People with disabilities in West Virginia who are receiving Supplemental Security Income may be worried about how they can save money without losing eligibility for the programs they depend on for ongoing monthly expenses. One such vehicle that can be used is a STABLE account, a specific type of investment account available for people with disabilities under the provisions of the Achieving a Better Life Experience (ABLE) Act. These types of accounts are similar to other investment accounts like a 401(k) for retirement or a 529 for college savings. People with disabilities can use the contents of the account tax-free for expenses associated with their disabilities.
Many West Virginia residents apply for Social Security benefits when they find that they are no longer able to work due to a disability. Across the country, the rising costs of owning or renting a home are outpacing the government benefits received by disabled individuals.
West Virginia residents that want to apply for Supplemental Security Income should be aware of how their resources factor into their eligibility for the benefits. The countable resource limit for an individual is $2,000. For couples, their total countable resources should not exceed $3,000.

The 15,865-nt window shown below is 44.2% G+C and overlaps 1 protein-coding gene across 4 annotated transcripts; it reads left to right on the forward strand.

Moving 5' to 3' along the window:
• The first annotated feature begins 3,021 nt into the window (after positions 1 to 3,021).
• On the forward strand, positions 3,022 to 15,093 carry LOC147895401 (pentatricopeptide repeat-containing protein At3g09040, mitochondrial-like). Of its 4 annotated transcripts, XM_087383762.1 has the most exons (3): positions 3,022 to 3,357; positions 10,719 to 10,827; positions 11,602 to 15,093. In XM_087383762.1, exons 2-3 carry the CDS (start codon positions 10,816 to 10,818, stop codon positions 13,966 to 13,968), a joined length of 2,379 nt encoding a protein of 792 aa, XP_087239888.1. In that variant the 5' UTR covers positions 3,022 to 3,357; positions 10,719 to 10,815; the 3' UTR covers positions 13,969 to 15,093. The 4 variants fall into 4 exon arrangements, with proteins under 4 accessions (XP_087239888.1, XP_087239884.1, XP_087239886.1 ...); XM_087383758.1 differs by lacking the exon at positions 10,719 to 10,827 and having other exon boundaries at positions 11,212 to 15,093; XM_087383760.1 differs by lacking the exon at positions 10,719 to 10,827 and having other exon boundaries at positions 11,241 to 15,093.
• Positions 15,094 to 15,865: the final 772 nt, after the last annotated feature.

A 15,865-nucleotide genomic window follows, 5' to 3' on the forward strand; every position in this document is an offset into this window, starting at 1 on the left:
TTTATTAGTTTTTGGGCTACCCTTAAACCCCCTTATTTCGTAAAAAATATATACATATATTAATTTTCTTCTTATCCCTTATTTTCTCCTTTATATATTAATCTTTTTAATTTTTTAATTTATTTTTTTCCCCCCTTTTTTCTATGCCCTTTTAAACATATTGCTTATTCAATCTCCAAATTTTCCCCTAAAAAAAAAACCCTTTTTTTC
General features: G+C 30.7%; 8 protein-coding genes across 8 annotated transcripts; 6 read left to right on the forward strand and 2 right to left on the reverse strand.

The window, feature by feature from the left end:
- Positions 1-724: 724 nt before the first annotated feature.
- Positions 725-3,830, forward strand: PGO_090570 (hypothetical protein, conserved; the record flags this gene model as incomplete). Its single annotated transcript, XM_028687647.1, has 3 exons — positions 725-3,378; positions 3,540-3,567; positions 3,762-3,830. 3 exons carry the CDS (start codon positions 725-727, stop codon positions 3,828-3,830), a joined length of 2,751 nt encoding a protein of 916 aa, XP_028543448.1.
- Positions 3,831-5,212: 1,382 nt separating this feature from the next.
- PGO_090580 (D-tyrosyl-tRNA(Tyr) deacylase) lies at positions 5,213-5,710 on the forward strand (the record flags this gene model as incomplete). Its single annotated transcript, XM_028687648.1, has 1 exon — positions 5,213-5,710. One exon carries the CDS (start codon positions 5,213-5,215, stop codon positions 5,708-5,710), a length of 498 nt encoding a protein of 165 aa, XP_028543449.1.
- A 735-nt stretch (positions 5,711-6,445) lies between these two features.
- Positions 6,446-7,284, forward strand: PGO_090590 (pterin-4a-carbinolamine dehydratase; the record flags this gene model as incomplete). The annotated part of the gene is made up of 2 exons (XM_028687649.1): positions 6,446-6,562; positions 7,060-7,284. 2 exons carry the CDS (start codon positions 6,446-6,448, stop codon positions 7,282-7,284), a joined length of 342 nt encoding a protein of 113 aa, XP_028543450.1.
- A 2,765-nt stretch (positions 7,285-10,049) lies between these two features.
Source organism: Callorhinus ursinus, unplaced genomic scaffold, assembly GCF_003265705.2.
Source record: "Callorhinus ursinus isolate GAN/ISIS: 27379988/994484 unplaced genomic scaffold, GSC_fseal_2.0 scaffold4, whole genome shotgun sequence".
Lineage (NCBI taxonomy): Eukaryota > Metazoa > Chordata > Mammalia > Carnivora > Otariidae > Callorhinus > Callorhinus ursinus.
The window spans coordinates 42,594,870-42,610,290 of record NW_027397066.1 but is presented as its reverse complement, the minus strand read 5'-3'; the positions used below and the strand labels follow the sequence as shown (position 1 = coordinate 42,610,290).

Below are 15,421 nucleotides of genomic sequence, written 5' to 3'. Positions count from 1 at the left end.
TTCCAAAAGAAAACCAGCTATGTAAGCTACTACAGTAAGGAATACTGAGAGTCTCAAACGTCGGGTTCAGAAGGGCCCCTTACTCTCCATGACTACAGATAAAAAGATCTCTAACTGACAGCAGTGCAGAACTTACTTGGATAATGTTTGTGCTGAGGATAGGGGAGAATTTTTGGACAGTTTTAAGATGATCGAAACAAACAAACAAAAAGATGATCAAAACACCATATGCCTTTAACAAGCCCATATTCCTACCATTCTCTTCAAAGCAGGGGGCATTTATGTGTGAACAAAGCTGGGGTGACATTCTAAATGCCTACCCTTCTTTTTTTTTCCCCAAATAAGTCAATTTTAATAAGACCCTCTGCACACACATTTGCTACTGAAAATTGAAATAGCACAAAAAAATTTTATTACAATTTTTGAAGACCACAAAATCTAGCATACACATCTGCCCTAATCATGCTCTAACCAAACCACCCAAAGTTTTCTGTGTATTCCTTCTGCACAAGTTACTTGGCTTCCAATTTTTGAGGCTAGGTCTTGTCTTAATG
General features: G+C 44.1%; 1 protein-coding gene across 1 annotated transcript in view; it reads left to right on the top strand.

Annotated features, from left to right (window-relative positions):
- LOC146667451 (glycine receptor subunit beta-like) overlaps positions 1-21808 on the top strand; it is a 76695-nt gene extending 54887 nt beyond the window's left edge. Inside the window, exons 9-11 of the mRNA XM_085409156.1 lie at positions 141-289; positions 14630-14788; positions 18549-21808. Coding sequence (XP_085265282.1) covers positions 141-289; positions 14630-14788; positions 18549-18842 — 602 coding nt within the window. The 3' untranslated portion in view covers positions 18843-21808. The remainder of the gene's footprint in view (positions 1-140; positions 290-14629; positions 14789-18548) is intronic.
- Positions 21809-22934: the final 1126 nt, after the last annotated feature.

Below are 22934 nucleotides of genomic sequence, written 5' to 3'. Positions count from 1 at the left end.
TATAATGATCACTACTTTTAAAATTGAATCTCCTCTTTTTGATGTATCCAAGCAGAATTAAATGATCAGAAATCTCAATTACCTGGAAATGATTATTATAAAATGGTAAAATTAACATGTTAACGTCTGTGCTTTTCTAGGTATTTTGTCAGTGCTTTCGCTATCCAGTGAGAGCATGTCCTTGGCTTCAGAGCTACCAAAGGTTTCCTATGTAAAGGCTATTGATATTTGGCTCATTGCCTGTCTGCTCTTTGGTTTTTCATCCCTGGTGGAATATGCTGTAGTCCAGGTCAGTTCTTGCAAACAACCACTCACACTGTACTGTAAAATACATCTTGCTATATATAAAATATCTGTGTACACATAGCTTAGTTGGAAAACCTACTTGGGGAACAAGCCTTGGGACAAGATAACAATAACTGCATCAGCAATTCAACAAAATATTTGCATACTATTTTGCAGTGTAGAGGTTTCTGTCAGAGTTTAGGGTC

Social Security recipients in West Virginia may periodically see their accounts undergo redetermination. This process involves a reassessment of income, assets and living arrangements to determine that individuals still qualify for Supplemental Security Income, or SSI, and if the benefit amounts they are receiving are accurate. For SSI recipients who are married or are classified as a disabled child residing with parents, the earnings, living arrangements and possessions of spouses and parents are also reviewed.
When people think about Social Security benefits, they often think about retirement benefits. These benefits are funded through payroll taxes.
The Social Security Administration oversees the Supplemental Security Income program, which provides cash benefits to low-income individuals who are elderly or disabled. The SSA frequently makes decisions regarding who was entitled to receive benefits, the amount of those benefits and, in some cases, whether the people have been overpaid benefits that they now must repay. West Virginia residents who apply for or receive benefits may at times disagree with the SSA's decisions.
Residents in West Virginia and other states who are unable to work because of a disability or because they are at retirement age can sometimes file for Supplemental Security Income, or SSI. There are a few requirements that one needs to know about before applying. A person can complete an application online or at a local Social Security office.